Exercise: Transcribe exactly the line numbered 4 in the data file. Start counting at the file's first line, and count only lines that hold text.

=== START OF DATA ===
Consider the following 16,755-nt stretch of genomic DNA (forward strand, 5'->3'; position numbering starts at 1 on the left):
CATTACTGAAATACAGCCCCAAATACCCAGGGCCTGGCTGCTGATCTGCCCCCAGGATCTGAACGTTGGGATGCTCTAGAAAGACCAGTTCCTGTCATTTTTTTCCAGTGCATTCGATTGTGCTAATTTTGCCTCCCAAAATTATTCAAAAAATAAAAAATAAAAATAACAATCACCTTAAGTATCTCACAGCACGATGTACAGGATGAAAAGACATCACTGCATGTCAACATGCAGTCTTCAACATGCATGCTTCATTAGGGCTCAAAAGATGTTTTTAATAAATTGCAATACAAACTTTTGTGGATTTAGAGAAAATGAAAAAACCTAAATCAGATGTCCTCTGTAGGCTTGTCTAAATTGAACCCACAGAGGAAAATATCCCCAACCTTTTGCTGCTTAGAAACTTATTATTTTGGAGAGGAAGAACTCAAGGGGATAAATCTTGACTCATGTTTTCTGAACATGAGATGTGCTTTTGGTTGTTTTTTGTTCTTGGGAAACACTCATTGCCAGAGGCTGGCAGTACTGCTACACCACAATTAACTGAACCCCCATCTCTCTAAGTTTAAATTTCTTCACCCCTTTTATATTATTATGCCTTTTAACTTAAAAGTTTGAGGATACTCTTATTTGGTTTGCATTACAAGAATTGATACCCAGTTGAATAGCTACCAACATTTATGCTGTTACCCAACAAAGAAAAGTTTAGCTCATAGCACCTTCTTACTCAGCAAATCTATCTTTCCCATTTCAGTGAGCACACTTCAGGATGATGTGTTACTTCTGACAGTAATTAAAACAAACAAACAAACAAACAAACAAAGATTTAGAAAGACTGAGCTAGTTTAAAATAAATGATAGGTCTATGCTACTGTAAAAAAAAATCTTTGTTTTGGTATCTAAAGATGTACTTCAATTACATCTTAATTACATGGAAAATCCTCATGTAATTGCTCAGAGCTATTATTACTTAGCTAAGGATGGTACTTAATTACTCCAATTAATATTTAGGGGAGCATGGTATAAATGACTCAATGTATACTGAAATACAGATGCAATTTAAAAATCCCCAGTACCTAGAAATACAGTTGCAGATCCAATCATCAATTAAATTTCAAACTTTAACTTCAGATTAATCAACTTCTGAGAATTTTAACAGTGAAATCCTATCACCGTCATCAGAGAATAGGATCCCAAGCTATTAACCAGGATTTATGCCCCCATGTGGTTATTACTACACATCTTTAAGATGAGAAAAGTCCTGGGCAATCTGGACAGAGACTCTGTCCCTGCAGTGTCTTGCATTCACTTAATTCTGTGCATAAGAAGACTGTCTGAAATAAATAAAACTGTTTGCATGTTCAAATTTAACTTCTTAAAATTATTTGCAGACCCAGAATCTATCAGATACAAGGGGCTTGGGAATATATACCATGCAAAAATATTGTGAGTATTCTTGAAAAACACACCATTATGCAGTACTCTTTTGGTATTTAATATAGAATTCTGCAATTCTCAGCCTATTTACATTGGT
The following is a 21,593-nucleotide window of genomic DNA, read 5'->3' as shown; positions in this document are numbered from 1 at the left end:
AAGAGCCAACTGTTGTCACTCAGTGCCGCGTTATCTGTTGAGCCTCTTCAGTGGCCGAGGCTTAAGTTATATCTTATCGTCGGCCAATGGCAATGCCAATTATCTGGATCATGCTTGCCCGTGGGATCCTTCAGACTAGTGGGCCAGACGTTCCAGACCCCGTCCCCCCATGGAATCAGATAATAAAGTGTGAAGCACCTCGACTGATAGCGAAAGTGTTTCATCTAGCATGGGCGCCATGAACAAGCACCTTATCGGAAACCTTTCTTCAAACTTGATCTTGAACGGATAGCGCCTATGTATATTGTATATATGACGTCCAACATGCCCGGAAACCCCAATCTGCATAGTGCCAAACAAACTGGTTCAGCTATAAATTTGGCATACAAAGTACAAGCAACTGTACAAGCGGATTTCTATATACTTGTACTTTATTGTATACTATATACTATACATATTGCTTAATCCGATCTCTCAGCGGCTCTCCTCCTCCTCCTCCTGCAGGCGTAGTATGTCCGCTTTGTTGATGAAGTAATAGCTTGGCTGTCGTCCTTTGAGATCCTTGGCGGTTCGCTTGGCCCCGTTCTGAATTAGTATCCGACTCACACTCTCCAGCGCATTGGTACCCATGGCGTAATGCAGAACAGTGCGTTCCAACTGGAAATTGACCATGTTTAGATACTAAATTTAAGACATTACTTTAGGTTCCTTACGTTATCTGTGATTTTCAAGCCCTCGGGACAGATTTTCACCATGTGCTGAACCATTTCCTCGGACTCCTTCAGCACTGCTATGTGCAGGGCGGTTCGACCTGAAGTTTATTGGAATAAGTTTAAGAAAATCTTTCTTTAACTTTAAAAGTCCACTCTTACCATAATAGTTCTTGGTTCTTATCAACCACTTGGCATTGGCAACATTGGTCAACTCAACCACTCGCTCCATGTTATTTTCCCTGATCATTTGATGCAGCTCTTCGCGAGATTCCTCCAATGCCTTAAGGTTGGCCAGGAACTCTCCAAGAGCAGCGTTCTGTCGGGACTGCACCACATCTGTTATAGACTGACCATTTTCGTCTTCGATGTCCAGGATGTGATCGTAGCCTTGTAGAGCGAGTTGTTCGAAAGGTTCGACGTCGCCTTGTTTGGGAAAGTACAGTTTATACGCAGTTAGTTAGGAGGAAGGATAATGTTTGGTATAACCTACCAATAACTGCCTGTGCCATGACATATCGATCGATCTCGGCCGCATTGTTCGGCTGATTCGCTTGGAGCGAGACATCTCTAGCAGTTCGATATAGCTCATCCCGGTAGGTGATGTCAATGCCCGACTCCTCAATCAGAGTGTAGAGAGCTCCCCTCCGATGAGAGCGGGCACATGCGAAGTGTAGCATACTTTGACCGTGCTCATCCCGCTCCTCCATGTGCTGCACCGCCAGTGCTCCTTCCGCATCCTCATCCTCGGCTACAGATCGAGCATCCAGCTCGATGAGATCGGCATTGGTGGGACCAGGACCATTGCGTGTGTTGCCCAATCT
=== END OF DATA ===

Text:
AAGAGCCAACTGTTGTCACTCAGTGCCGCGTTATCTGTTGAGCCTCTTCAGTGGCCGAGGCTTAAGTTATATCTTATCGTCGGCCAATGGCAATGCCAATTATCTGGATCATGCTTGCCCGTGGGATCCTTCAGACTAGTGGGCCAGACGTTCCAGACCCCGTCCCCCCATGGAATCAGATAATAAAGTGTGAAGCACCTCGACTGATAGCGAAAGTGTTTCATCTAGCATGGGCGCCATGAACAAGCACCTTATCGGAAACCTTTCTTCAAACTTGATCTTGAACGGATAGCGCCTATGTATATTGTATATATGACGTCCAACATGCCCGGAAACCCCAATCTGCATAGTGCCAAACAAACTGGTTCAGCTATAAATTTGGCATACAAAGTACAAGCAACTGTACAAGCGGATTTCTATATACTTGTACTTTATTGTATACTATATACTATACATATTGCTTAATCCGATCTCTCAGCGGCTCTCCTCCTCCTCCTCCTGCAGGCGTAGTATGTCCGCTTTGTTGATGAAGTAATAGCTTGGCTGTCGTCCTTTGAGATCCTTGGCGGTTCGCTTGGCCCCGTTCTGAATTAGTATCCGACTCACACTCTCCAGCGCATTGGTACCCATGGCGTAATGCAGAACAGTGCGTTCCAACTGGAAATTGACCATGTTTAGATACTAAATTTAAGACATTACTTTAGGTTCCTTACGTTATCTGTGATTTTCAAGCCCTCGGGACAGATTTTCACCATGTGCTGAACCATTTCCTCGGACTCCTTCAGCACTGCTATGTGCAGGGCGGTTCGACCTGAAGTTTATTGGAATAAGTTTAAGAAAATCTTTCTTTAACTTTAAAAGTCCACTCTTACCATAATAGTTCTTGGTTCTTATCAACCACTTGGCATTGGCAACATTGGTCAACTCAACCACTCGCTCCATGTTATTTTCCCTGATCATTTGATGCAGCTCTTCGCGAGATTCCTCCAATGCCTTAAGGTTGGCCAGGAACTCTCCAAGAGCAGCGTTCTGTCGGGACTGCACCACATCTGTTATAGACTGACCATTTTCGTCTTCGATGTCCAGGATGTGATCGTAGCCTTGTAGAGCGAGTTGTTCGAAAGGTTCGACGTCGCCTTGTTTGGGAAAGTACAGTTTATACGCAGTTAGTTAGGAGGAAGGATAATGTTTGGTATAACCTACCAATAACTGCCTGTGCCATGACATATCGATCGATCTCGGCCGCATTGTTCGGCTGATTCGCTTGGAGCGAGACATCTCTAGCAGTTCGATATAGCTCATCCCGGTAGGTGATGTCAATGCCCGACTCCTCAATCAGAGTGTAGAGAGCTCCCCTCCGATGAGAGCGGGCACATGCGAAGTGTAGCATACTTTGACCGTGCTCATCCCGCTCCTCCATGTGCTGCACCGCCAGTGCTCCTTCCGCATCCTCATCCTCGGCTACAGATCGAGCATCCAGCTCGATGAGATCGGCATTGGTGGGACCAGGACCATTGCGTGTGTTGCCCAATCT